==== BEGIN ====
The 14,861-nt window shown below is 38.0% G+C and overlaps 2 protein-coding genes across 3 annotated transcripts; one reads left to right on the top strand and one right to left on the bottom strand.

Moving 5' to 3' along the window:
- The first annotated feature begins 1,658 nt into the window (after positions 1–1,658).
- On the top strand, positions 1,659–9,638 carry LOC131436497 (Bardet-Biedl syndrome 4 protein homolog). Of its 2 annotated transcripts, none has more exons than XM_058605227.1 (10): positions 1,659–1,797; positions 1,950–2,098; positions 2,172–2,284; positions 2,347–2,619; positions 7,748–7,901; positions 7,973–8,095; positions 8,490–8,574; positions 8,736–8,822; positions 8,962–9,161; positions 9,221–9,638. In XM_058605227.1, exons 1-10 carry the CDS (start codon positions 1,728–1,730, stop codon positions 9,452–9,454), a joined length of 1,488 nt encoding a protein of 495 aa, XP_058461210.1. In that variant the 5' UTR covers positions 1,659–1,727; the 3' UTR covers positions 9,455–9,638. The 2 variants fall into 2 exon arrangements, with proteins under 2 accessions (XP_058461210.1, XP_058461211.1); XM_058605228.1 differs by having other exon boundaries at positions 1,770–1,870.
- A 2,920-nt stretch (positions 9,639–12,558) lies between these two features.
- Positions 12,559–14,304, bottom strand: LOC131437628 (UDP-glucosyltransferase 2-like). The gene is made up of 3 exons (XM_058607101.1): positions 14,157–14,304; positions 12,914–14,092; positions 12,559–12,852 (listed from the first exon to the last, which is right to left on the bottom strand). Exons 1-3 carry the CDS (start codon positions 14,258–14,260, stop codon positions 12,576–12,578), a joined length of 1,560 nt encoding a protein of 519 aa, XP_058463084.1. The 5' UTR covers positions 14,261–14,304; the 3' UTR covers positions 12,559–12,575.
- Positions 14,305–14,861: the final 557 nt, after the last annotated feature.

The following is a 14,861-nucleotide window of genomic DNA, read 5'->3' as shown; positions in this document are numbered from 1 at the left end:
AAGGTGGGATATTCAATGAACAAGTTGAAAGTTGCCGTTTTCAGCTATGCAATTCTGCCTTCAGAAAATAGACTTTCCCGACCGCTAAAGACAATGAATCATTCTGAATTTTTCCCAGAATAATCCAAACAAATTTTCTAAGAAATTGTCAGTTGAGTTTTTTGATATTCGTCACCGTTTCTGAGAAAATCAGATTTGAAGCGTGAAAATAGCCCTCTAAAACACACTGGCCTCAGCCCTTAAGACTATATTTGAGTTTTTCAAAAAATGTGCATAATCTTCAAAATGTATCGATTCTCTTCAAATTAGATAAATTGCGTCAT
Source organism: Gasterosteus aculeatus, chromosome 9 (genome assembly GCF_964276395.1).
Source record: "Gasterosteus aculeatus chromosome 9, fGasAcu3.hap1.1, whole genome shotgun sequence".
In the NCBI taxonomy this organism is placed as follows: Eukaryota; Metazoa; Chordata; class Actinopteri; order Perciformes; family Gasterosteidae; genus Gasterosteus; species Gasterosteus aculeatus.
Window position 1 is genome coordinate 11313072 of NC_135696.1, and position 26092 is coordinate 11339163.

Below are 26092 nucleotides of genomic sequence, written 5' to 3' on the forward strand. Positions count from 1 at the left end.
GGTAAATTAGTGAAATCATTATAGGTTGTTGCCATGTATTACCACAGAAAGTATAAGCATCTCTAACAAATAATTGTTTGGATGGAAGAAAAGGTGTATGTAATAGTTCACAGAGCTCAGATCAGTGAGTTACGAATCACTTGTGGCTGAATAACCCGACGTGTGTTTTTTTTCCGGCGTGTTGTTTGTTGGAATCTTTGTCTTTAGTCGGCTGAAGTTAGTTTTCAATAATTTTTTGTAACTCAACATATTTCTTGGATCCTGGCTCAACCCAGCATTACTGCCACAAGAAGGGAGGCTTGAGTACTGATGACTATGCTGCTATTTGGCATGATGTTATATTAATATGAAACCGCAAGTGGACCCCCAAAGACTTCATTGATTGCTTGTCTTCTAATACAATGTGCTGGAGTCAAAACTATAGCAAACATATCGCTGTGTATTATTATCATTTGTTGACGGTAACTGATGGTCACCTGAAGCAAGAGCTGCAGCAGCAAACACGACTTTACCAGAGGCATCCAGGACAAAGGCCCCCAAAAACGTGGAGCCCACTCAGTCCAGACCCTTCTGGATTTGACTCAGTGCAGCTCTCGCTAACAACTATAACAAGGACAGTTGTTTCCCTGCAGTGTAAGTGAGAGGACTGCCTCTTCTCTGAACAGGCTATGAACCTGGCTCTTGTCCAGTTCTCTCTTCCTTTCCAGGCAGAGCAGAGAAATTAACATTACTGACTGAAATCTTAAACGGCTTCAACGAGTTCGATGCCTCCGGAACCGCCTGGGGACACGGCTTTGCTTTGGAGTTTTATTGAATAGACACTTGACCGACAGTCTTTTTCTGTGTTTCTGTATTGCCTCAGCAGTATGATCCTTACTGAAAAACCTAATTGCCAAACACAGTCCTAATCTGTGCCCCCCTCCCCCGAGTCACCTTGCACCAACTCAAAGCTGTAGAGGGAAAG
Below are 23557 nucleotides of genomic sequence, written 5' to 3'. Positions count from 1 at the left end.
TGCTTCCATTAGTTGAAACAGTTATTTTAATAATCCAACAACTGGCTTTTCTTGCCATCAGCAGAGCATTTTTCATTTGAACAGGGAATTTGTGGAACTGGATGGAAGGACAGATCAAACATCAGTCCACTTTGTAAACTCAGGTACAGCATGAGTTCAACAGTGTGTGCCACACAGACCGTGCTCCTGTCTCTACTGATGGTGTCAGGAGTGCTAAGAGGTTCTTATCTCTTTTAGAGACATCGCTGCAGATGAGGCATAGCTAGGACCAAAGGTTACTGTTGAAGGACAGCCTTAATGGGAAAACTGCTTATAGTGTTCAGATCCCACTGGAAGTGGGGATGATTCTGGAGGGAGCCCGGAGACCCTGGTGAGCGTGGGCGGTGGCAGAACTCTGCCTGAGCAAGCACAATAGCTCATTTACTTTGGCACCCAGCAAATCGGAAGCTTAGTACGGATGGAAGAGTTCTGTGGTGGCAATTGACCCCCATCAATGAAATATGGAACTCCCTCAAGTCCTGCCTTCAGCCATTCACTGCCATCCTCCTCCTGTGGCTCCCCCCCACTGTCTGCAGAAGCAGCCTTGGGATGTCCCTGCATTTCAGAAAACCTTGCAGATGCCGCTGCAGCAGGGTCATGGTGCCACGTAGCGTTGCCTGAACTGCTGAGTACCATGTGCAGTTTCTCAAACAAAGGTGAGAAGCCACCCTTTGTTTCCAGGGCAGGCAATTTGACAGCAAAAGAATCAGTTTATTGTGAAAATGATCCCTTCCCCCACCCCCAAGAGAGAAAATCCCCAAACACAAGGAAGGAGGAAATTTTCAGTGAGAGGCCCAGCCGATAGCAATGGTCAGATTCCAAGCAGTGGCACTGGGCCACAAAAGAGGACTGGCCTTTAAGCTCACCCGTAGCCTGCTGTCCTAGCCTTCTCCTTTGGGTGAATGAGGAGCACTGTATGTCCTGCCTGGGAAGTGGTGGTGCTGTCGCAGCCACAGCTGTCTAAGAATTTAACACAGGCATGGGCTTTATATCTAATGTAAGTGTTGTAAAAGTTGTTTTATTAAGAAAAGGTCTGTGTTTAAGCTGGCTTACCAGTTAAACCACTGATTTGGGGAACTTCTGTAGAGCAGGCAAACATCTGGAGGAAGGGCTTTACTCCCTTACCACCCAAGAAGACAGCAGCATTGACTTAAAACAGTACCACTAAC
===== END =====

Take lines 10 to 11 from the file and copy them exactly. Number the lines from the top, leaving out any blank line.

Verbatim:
Source organism: Gasterosteus aculeatus, chromosome 9 (genome assembly GCF_964276395.1).
Source record: "Gasterosteus aculeatus chromosome 9, fGasAcu3.hap1.1, whole genome shotgun sequence".